Tags: Alzheimers | tau tangles | amyloid plaque

Scientists Grow Alzheimer's in Lab

By
Friday, 10 Apr 2015 05:05 PM Current | Bio | Archive

Harvard Medical School researchers recently made progress in developing a novel strategy for testing new Alzheimer’s medicines.

The October 12, 2014 online issue of the journal Nature reported that primitive neural stem cells could be grown in a laboratory dish to develop the brain abnormalities of Alzheimer’s disease.

The scientists were able to create both the abnormal amyloid plaque and tau tangle proteins that accumulate in the memory and thinking areas of the brains of Alzheimer’s patients.

Previous lab models created in mice were able to produce plaques or tangles but not both proteins at the same time.

In this new study, the researchers also found that when they increased the levels of a certain enzyme, they could reduce the formation of tau tangles, which can be toxic to brain cells.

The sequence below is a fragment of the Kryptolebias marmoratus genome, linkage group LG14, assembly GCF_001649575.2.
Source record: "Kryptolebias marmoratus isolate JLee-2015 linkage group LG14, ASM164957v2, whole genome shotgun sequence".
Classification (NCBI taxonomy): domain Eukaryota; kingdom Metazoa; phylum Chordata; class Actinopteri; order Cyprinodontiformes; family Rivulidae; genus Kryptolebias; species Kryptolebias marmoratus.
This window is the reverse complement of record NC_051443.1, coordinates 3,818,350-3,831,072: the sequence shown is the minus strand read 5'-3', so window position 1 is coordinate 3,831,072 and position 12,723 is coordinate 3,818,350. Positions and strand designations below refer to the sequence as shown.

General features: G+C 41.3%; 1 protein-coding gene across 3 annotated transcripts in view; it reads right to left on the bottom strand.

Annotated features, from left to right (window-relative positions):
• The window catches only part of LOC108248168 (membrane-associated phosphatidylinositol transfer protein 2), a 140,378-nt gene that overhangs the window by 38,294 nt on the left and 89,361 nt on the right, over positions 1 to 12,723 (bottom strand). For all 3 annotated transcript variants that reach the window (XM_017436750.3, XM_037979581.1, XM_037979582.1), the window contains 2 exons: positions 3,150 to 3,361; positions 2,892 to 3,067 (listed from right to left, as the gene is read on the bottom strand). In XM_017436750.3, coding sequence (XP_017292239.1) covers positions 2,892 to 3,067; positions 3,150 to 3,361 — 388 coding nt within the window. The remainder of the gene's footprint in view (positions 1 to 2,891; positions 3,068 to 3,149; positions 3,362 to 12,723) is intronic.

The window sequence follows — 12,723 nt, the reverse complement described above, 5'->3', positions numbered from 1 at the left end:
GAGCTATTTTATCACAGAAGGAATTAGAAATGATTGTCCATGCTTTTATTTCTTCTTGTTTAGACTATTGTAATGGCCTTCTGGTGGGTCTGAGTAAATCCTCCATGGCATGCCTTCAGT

Next, the scientists plan to screen large numbers of drugs to see whether they can disrupt the growth of the Alzheimer’s proteins.

Although these findings are of considerable research interest, it is unknown whether this approach will ultimately lead to new drug therapies in patients with the disease.

It can be a long way from a laboratory dish to an effective treatment for a complex disease such as Alzheimer’s.

© 2017 NewsmaxHealth. All rights reserved.

 
1Like our page
2Share
Dr-Small
Harvard Medical School researchers recently made progress in developing a novel strategy for testing new Alzheimer’s medicines.
Alzheimers, tau tangles, amyloid plaque
200
2015-05-10
Friday, 10 Apr 2015 05:05 PM
Newsmax Inc.
 

The information presented on this website is not intended as specific medical advice and is not a substitute for professional medical treatment or diagnosis. Read Newsmax Terms and Conditions of Service.

Newsmax, Moneynews, Newsmax Health, and Independent. American. are registered trademarks of Newsmax Media, Inc. Newsmax TV, and Newsmax World are trademarks of Newsmax Media, Inc.

NEWSMAX.COM
© Newsmax Media, Inc.
All Rights Reserved